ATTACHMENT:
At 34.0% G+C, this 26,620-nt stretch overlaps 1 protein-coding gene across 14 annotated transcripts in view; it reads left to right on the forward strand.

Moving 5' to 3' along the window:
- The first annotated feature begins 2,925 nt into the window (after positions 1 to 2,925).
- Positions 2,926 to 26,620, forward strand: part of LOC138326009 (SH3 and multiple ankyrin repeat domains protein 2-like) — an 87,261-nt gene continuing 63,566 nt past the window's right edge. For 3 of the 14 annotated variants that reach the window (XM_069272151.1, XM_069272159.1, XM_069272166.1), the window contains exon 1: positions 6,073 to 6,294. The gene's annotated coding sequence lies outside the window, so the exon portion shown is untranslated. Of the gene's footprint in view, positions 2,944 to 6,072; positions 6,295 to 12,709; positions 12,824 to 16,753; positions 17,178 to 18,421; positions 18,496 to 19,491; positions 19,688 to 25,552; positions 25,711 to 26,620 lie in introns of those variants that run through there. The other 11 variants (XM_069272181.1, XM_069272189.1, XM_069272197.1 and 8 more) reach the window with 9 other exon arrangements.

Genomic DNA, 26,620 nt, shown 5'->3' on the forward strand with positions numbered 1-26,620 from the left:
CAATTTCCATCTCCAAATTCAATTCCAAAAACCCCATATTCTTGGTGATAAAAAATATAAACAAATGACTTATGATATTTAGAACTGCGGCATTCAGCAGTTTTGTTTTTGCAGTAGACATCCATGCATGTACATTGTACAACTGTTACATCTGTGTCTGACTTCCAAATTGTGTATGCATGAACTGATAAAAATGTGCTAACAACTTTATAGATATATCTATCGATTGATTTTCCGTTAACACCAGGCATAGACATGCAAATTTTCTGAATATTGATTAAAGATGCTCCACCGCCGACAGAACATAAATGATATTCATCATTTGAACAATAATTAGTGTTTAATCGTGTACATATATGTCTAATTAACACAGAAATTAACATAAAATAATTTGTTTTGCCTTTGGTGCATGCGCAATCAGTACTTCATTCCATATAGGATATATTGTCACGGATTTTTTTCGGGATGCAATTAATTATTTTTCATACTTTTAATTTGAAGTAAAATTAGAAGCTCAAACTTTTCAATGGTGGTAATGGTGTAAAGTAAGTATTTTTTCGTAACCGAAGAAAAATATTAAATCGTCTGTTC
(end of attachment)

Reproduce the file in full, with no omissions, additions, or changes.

At 34.0% G+C, this 26,620-nt stretch overlaps 1 protein-coding gene across 14 annotated transcripts in view; it reads left to right on the forward strand.

Moving 5' to 3' along the window:
- The first annotated feature begins 2,925 nt into the window (after positions 1 to 2,925).
- Positions 2,926 to 26,620, forward strand: part of LOC138326009 (SH3 and multiple ankyrin repeat domains protein 2-like) — an 87,261-nt gene continuing 63,566 nt past the window's right edge. For 3 of the 14 annotated variants that reach the window (XM_069272151.1, XM_069272159.1, XM_069272166.1), the window contains exon 1: positions 6,073 to 6,294. The gene's annotated coding sequence lies outside the window, so the exon portion shown is untranslated. Of the gene's footprint in view, positions 2,944 to 6,072; positions 6,295 to 12,709; positions 12,824 to 16,753; positions 17,178 to 18,421; positions 18,496 to 19,491; positions 19,688 to 25,552; positions 25,711 to 26,620 lie in introns of those variants that run through there. The other 11 variants (XM_069272181.1, XM_069272189.1, XM_069272197.1 and 8 more) reach the window with 9 other exon arrangements.

Genomic DNA, 26,620 nt, shown 5'->3' on the forward strand with positions numbered 1-26,620 from the left:
CAATTTCCATCTCCAAATTCAATTCCAAAAACCCCATATTCTTGGTGATAAAAAATATAAACAAATGACTTATGATATTTAGAACTGCGGCATTCAGCAGTTTTGTTTTTGCAGTAGACATCCATGCATGTACATTGTACAACTGTTACATCTGTGTCTGACTTCCAAATTGTGTATGCATGAACTGATAAAAATGTGCTAACAACTTTATAGATATATCTATCGATTGATTTTCCGTTAACACCAGGCATAGACATGCAAATTTTCTGAATATTGATTAAAGATGCTCCACCGCCGACAGAACATAAATGATATTCATCATTTGAACAATAATTAGTGTTTAATCGTGTACATATATGTCTAATTAACACAGAAATTAACATAAAATAATTTGTTTTGCCTTTGGTGCATGCGCAATCAGTACTTCATTCCATATAGGATATATTGTCACGGATTTTTTTCGGGATGCAATTAATTATTTTTCATACTTTTAATTTGAAGTAAAATTAGAAGCTCAAACTTTTCAATGGTGGTAATGGTGTAAAGTAAGTATTTTTTCGTAACCGAAGAAAAATATTAAATCGTCTGTTC